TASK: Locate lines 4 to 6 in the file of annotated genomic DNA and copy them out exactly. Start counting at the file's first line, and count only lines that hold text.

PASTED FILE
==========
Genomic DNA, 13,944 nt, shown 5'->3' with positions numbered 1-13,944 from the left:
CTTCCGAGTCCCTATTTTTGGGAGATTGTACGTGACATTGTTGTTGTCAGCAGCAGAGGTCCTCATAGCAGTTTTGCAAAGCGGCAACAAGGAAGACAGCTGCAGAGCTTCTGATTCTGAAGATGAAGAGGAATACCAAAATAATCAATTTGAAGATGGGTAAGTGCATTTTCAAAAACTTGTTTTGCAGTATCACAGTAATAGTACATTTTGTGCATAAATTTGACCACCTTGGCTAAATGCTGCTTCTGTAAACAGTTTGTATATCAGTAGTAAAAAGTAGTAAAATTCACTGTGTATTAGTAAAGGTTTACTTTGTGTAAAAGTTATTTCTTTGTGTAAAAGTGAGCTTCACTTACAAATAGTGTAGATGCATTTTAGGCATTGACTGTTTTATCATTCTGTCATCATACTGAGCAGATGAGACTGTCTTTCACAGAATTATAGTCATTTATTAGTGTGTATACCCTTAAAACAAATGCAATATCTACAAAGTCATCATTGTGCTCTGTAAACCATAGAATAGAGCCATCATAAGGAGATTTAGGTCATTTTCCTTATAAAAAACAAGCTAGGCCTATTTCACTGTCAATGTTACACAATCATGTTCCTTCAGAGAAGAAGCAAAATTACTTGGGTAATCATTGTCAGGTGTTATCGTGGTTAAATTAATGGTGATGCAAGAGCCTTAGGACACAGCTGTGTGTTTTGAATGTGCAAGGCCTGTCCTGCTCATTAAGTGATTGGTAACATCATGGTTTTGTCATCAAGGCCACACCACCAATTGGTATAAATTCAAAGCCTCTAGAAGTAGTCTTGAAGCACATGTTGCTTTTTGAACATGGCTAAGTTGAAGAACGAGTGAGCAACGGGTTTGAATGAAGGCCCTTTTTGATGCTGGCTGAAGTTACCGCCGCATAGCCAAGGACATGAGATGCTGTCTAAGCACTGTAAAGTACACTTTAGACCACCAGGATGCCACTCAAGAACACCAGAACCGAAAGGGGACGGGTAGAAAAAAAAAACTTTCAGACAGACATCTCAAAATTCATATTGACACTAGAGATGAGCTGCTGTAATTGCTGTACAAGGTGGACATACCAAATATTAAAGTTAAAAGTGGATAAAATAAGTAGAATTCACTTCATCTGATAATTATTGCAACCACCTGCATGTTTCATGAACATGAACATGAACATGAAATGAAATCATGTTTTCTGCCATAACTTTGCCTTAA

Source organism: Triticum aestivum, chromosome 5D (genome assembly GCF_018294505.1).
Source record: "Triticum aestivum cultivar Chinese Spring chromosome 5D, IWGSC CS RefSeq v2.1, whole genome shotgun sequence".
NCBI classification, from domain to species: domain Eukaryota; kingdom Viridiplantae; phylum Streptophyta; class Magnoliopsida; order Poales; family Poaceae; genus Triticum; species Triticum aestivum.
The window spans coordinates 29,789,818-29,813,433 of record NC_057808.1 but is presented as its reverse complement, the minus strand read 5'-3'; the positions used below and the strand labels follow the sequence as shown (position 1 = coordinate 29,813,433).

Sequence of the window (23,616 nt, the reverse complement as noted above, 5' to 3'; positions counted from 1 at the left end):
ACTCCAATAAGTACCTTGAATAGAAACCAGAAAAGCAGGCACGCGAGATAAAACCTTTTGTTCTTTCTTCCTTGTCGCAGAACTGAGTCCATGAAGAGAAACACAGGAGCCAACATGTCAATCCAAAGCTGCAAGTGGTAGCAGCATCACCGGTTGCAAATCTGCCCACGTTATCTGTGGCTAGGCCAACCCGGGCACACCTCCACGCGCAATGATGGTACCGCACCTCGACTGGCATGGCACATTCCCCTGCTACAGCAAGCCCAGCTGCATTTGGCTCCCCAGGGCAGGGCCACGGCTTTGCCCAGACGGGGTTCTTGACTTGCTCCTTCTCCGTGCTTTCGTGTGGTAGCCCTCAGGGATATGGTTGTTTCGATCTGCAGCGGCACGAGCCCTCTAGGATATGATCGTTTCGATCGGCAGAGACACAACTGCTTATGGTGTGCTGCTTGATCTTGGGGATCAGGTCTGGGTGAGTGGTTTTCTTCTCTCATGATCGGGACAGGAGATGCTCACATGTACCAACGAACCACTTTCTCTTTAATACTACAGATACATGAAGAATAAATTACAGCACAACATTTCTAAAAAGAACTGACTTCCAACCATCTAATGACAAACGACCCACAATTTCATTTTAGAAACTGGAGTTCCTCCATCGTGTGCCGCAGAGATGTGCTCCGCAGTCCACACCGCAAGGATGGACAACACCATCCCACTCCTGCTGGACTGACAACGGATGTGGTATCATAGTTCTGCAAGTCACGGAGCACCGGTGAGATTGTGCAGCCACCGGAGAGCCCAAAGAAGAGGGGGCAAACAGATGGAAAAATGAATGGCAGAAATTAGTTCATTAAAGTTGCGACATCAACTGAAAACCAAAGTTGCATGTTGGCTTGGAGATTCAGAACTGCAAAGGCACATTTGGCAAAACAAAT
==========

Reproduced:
Source record: "Triticum aestivum cultivar Chinese Spring chromosome 5D, IWGSC CS RefSeq v2.1, whole genome shotgun sequence".
NCBI classification, from domain to species: domain Eukaryota; kingdom Viridiplantae; phylum Streptophyta; class Magnoliopsida; order Poales; family Poaceae; genus Triticum; species Triticum aestivum.
The window spans coordinates 29,789,818-29,813,433 of record NC_057808.1 but is presented as its reverse complement, the minus strand read 5'-3'; the positions used below and the strand labels follow the sequence as shown (position 1 = coordinate 29,813,433).